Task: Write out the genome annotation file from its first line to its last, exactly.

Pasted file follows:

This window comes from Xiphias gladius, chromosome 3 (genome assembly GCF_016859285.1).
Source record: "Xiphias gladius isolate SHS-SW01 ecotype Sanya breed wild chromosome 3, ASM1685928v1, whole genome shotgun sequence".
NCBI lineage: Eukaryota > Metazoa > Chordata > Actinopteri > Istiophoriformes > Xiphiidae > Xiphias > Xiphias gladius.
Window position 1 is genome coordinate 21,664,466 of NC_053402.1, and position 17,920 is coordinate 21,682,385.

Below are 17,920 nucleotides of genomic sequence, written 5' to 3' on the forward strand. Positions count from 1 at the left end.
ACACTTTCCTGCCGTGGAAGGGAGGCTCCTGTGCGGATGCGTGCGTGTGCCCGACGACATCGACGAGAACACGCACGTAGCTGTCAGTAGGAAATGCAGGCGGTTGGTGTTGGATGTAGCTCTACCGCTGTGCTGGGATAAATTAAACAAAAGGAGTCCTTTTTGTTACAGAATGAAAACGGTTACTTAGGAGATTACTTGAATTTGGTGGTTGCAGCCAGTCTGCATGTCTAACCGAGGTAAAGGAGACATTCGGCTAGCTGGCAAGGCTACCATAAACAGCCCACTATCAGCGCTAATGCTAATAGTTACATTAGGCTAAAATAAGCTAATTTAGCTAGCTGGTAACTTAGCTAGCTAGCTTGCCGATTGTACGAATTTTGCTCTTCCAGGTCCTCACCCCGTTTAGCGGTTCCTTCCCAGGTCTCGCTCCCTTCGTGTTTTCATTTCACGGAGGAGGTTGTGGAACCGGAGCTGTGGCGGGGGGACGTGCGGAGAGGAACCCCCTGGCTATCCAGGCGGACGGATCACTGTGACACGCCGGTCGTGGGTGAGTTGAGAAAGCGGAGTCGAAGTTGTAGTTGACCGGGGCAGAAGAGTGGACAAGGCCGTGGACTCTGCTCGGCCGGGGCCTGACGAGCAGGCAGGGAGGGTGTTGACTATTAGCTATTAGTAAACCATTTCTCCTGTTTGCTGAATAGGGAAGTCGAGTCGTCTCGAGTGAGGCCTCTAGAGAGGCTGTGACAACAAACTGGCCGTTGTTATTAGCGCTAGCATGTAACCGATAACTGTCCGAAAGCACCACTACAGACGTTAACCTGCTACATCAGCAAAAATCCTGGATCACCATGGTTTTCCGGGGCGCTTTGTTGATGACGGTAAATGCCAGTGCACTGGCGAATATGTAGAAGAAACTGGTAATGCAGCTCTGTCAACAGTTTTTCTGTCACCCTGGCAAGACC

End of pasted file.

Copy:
This window comes from Xiphias gladius, chromosome 3 (genome assembly GCF_016859285.1).
Source record: "Xiphias gladius isolate SHS-SW01 ecotype Sanya breed wild chromosome 3, ASM1685928v1, whole genome shotgun sequence".
NCBI lineage: Eukaryota > Metazoa > Chordata > Actinopteri > Istiophoriformes > Xiphiidae > Xiphias > Xiphias gladius.
Window position 1 is genome coordinate 21,664,466 of NC_053402.1, and position 17,920 is coordinate 21,682,385.

Below are 17,920 nucleotides of genomic sequence, written 5' to 3' on the forward strand. Positions count from 1 at the left end.
ACACTTTCCTGCCGTGGAAGGGAGGCTCCTGTGCGGATGCGTGCGTGTGCCCGACGACATCGACGAGAACACGCACGTAGCTGTCAGTAGGAAATGCAGGCGGTTGGTGTTGGATGTAGCTCTACCGCTGTGCTGGGATAAATTAAACAAAAGGAGTCCTTTTTGTTACAGAATGAAAACGGTTACTTAGGAGATTACTTGAATTTGGTGGTTGCAGCCAGTCTGCATGTCTAACCGAGGTAAAGGAGACATTCGGCTAGCTGGCAAGGCTACCATAAACAGCCCACTATCAGCGCTAATGCTAATAGTTACATTAGGCTAAAATAAGCTAATTTAGCTAGCTGGTAACTTAGCTAGCTAGCTTGCCGATTGTACGAATTTTGCTCTTCCAGGTCCTCACCCCGTTTAGCGGTTCCTTCCCAGGTCTCGCTCCCTTCGTGTTTTCATTTCACGGAGGAGGTTGTGGAACCGGAGCTGTGGCGGGGGGACGTGCGGAGAGGAACCCCCTGGCTATCCAGGCGGACGGATCACTGTGACACGCCGGTCGTGGGTGAGTTGAGAAAGCGGAGTCGAAGTTGTAGTTGACCGGGGCAGAAGAGTGGACAAGGCCGTGGACTCTGCTCGGCCGGGGCCTGACGAGCAGGCAGGGAGGGTGTTGACTATTAGCTATTAGTAAACCATTTCTCCTGTTTGCTGAATAGGGAAGTCGAGTCGTCTCGAGTGAGGCCTCTAGAGAGGCTGTGACAACAAACTGGCCGTTGTTATTAGCGCTAGCATGTAACCGATAACTGTCCGAAAGCACCACTACAGACGTTAACCTGCTACATCAGCAAAAATCCTGGATCACCATGGTTTTCCGGGGCGCTTTGTTGATGACGGTAAATGCCAGTGCACTGGCGAATATGTAGAAGAAACTGGTAATGCAGCTCTGTCAACAGTTTTTCTGTCACCCTGGCAAGACC